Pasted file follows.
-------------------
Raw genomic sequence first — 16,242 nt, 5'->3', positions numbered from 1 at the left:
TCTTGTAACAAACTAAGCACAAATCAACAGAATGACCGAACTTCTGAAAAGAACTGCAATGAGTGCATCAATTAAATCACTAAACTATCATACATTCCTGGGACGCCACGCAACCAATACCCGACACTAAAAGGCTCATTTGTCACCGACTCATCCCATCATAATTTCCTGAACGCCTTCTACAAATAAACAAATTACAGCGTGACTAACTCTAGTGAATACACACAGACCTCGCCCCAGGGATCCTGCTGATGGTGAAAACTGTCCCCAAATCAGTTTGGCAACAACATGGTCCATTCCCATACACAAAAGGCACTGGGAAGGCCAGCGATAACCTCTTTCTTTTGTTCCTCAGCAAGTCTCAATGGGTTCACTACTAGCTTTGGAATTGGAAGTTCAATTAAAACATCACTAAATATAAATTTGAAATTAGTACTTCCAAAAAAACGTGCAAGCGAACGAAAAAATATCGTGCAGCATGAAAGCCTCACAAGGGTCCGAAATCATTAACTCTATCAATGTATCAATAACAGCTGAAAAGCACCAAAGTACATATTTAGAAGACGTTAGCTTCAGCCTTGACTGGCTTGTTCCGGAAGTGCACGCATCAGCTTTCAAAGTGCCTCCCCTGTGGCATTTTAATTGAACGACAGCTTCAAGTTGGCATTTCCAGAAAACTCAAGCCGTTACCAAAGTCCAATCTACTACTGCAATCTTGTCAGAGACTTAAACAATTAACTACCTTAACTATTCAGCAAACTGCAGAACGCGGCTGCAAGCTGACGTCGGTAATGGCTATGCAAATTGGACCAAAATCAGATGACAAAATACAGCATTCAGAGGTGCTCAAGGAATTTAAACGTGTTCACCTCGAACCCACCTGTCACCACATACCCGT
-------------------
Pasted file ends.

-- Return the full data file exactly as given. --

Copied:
Raw genomic sequence first — 16,242 nt, 5'->3', positions numbered from 1 at the left:
TCTTGTAACAAACTAAGCACAAATCAACAGAATGACCGAACTTCTGAAAAGAACTGCAATGAGTGCATCAATTAAATCACTAAACTATCATACATTCCTGGGACGCCACGCAACCAATACCCGACACTAAAAGGCTCATTTGTCACCGACTCATCCCATCATAATTTCCTGAACGCCTTCTACAAATAAACAAATTACAGCGTGACTAACTCTAGTGAATACACACAGACCTCGCCCCAGGGATCCTGCTGATGGTGAAAACTGTCCCCAAATCAGTTTGGCAACAACATGGTCCATTCCCATACACAAAAGGCACTGGGAAGGCCAGCGATAACCTCTTTCTTTTGTTCCTCAGCAAGTCTCAATGGGTTCACTACTAGCTTTGGAATTGGAAGTTCAATTAAAACATCACTAAATATAAATTTGAAATTAGTACTTCCAAAAAAACGTGCAAGCGAACGAAAAAATATCGTGCAGCATGAAAGCCTCACAAGGGTCCGAAATCATTAACTCTATCAATGTATCAATAACAGCTGAAAAGCACCAAAGTACATATTTAGAAGACGTTAGCTTCAGCCTTGACTGGCTTGTTCCGGAAGTGCACGCATCAGCTTTCAAAGTGCCTCCCCTGTGGCATTTTAATTGAACGACAGCTTCAAGTTGGCATTTCCAGAAAACTCAAGCCGTTACCAAAGTCCAATCTACTACTGCAATCTTGTCAGAGACTTAAACAATTAACTACCTTAACTATTCAGCAAACTGCAGAACGCGGCTGCAAGCTGACGTCGGTAATGGCTATGCAAATTGGACCAAAATCAGATGACAAAATACAGCATTCAGAGGTGCTCAAGGAATTTAAACGTGTTCACCTCGAACCCACCTGTCACCACATACCCGT